Maintenance is designed to increase the reliability of the machinery and reduce the number of times it is necessary to act reactively in the event of breakdowns. Thus, maintenance is an integral component of the operation of manufacturing equipment.
Preventive and predictive maintenance are the routes that the vast majority of companies choose for industrial maintenance. Something logical, considering that the other possible alternative is none other than corrective maintenance, which deals with the parts only after they have been damaged.
The main differences between preventive and predictive maintenance are listed below.
Preventive maintenance is carried out periodically, regardless of whether or not it is really necessary each time maintenance is performed. Preventive maintenance is designed to keep parts in good condition, but does not, however, take into account the condition of a component or process.
Predictive maintenance occurs as needed, based on real-time collection and analysis of machine operating data to identify problems at an early stage, before production has to be interrupted. With predictive maintenance, repairs happen during machine operation and solve a real problem. If a shutdown is required, it will take less time and be more localized.
Although planned downtime in preventive maintenance can be a problem and represents lower overall capacity availability, it is preferable to unplanned downtime in corrective maintenance, where costs and duration are almost always unknown until it is carried out. The diagnosis is carried out and the problem is addressed.
Preventive maintenance is the most popular of all. This maintenance is planned in time. Underlying the concept of preventive maintenance is taking action on a regular basis to prevent problems before they occur. Thus, preventive maintenance has the following characteristics:
-It is planned at regular intervals.
-It requires a time of inactivity on the part of the machine to be able to carry it out although this stop is programmed and planned.
-Frequently consists of a checklist that includes inspection, calibration, cleaning, repair and replacement of equipment and components.
-Can be put into practice at different intervals. Your facility may have a daily machine cleaning and inspection regimen at the beginning and end of shift cycles, however, it may also happen that checks are semi-annual or annual and more comprehensive.
-It is carried out even if there are identifiable problems.
Essentially, preventive maintenance is a collection of best practices and historical statistics that is focused on an identified interval that provides the best chance of detecting problems before they arise. It is still used because it is very effective for many companies.
Predictive maintenance is a rapidly growing field with connectivity and data collection options that continue to evolve constantly. Like preventive maintenance, it has a proactive approach.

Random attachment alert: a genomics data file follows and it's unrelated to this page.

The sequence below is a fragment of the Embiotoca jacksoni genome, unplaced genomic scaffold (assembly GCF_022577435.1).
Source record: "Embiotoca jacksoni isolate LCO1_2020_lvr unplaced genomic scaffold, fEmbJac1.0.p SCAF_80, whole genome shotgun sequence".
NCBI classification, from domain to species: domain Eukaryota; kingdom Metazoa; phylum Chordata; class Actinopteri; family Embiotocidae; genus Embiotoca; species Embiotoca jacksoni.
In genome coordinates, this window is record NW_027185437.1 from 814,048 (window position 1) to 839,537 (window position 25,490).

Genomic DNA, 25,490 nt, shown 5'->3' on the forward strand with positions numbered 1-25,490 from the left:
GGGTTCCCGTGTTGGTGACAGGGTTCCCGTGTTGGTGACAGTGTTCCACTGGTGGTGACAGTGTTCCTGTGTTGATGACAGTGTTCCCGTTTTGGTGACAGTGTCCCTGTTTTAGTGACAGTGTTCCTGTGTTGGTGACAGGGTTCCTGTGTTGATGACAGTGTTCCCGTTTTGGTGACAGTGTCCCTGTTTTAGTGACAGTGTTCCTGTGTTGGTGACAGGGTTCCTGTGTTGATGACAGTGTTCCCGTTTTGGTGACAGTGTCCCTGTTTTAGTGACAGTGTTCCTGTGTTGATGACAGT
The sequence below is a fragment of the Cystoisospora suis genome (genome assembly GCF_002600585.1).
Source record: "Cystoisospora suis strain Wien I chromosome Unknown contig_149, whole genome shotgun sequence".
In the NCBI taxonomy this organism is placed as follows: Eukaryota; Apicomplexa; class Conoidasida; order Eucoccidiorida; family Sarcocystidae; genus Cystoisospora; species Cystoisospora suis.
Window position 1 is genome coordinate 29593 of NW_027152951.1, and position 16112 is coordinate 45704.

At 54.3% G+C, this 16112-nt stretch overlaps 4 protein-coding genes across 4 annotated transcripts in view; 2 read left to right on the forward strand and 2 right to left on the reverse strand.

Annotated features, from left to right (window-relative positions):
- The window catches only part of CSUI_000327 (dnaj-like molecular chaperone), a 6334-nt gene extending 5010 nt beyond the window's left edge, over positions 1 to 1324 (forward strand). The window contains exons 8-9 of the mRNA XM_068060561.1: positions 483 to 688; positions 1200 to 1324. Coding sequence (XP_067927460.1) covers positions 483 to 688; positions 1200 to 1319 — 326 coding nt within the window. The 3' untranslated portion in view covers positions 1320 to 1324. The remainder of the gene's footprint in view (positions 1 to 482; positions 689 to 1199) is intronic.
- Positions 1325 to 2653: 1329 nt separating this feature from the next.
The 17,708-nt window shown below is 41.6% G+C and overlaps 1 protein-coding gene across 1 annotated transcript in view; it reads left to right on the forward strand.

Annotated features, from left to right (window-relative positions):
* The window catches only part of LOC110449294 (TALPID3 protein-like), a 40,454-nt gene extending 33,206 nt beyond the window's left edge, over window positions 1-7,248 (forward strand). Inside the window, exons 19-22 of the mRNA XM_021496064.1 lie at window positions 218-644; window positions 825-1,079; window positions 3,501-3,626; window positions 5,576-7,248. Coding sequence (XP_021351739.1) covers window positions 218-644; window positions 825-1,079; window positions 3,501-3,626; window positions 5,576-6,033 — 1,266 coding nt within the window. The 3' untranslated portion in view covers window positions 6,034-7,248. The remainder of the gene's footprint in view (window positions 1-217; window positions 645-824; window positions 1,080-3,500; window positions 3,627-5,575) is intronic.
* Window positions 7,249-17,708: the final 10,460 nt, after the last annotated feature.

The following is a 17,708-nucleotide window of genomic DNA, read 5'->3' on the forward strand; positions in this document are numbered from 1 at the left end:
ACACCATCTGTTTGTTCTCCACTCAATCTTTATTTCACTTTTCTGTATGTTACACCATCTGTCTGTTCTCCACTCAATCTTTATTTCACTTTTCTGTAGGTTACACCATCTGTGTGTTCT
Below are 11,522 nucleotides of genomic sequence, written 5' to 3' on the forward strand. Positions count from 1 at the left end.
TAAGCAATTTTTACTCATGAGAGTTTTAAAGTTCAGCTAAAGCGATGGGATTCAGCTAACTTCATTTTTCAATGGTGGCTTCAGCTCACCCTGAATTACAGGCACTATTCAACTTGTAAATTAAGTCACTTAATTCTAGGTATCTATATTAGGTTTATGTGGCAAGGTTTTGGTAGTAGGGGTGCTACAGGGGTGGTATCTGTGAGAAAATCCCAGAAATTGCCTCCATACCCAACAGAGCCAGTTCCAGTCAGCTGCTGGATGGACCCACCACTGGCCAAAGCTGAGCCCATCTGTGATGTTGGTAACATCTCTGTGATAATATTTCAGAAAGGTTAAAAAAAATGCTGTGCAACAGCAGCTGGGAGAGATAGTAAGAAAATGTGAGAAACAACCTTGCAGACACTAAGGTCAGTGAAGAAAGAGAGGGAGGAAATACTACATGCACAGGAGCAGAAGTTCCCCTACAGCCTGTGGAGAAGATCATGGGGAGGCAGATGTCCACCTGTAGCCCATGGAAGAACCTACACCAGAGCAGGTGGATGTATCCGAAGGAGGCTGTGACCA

The main difference between preventive and predictive maintenance is that predictive uses monitoring equipment to evaluate the performance of machinery through a more real-time, data-driven approach, and therefore identifies the potential for problems earlier they happen.
Just as preventive maintenance is based on best practices and historical data, predictive maintenance takes measurements of machine operations as they occur and uses this data to generate red flags when signs of a problem are detected. It could be summarized by making the following statements about predictive maintenance:
-It is proactive
-It can be carried out while the machines are running in their normal production modes.
-Identify and address potential problems, allowing maintenance to occur before a breakdown occurs.
-It is based on interconnected data collection and measurement systems, as well as tools and workers to analyze that data.
Predictive maintenance vs. preventive maintenance
Each of the maintenance has advantages and disadvantages based on the qualities previously identified. In addition, it must be borne in mind that as these are two alternatives with proactive approaches, some of the benefits clearly overlap.
- Preventive Maintenance
The clearest benefits are that it is proactive, limits unplanned downtime, increases equipment life, and is efficient, especially with experienced staff.
In terms of downsides, you may be addressing issues that don’t really exist as maintenance occurs independently of identified issues, requires more extensive inventory management for replacement components, and increases planned downtime.
- Predictive Maintenance
Benefits include proactivity, identifying real issues early so they can be addressed, reduced downtime, improved inventory efficiency where parts are not replenished to failure, but are not replaced while they are still usable, and Finally, it offers extensive options for maintenance practices based on real-time analysis.
The main disadvantages are that it is more complex than preventive maintenance, not as scheduled as this since downtime can be considered unforeseen, although it is shorter and more efficient, you may need new equipment and technological infrastructure to collect and share data with a centralized system and, finally, may require extra staff or further training of existing staff.